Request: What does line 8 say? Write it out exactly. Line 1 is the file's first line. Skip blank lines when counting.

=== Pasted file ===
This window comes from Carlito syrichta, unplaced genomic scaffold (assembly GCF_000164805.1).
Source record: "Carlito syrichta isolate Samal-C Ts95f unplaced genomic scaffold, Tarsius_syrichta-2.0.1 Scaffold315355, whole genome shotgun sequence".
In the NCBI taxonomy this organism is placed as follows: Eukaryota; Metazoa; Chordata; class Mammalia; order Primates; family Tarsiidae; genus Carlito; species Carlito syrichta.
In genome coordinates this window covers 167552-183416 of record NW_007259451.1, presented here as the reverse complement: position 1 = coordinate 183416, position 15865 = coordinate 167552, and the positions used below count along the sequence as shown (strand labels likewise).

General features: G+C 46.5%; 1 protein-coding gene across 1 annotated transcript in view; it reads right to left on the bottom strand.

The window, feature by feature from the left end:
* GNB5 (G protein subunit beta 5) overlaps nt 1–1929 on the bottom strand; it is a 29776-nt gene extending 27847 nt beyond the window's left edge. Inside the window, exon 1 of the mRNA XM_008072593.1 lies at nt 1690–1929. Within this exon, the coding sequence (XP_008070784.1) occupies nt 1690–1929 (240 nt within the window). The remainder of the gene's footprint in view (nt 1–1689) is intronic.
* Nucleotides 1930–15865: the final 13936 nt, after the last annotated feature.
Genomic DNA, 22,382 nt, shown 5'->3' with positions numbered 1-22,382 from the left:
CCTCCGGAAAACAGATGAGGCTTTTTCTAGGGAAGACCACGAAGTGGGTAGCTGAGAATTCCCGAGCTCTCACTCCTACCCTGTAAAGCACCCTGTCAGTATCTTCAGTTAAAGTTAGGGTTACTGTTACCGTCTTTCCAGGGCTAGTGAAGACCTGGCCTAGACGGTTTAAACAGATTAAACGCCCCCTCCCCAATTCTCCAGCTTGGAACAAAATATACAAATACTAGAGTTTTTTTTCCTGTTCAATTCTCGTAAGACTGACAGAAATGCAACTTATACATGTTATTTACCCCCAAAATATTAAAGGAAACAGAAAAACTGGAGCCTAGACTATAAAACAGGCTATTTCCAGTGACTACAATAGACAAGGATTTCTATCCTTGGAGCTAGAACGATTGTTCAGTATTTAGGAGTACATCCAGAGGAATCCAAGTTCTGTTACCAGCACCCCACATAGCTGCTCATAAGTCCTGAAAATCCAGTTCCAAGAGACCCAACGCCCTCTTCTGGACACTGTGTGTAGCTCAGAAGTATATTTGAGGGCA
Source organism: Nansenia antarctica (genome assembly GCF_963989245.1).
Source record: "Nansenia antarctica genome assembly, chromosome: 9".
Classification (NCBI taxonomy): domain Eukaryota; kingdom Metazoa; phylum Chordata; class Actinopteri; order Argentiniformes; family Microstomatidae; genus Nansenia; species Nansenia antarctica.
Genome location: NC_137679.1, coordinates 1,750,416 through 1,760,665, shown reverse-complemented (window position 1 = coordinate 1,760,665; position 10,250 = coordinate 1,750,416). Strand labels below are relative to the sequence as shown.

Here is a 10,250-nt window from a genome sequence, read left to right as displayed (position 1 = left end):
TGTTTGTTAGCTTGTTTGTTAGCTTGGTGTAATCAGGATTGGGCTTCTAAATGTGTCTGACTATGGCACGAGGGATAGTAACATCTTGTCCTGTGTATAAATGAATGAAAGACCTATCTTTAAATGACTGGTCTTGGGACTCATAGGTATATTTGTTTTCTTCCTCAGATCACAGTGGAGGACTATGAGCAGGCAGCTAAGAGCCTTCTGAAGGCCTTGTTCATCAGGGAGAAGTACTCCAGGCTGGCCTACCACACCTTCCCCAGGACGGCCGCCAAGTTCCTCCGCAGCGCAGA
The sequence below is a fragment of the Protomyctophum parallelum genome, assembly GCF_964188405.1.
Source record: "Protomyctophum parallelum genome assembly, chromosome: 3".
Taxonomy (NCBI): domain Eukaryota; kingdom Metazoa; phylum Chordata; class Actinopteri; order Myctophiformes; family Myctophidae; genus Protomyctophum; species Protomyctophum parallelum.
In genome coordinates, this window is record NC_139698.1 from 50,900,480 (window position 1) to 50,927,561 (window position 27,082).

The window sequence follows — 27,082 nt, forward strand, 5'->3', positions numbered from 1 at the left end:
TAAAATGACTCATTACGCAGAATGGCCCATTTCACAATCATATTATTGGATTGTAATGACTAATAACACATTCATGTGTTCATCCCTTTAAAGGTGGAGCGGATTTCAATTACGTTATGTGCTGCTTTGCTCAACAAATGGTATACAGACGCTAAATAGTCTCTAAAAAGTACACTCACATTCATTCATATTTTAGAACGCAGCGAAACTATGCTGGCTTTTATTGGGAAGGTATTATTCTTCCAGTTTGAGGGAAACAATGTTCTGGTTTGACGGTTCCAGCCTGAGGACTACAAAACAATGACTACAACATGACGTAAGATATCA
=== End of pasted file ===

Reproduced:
* Nucleotides 1930–15865: the final 13936 nt, after the last annotated feature.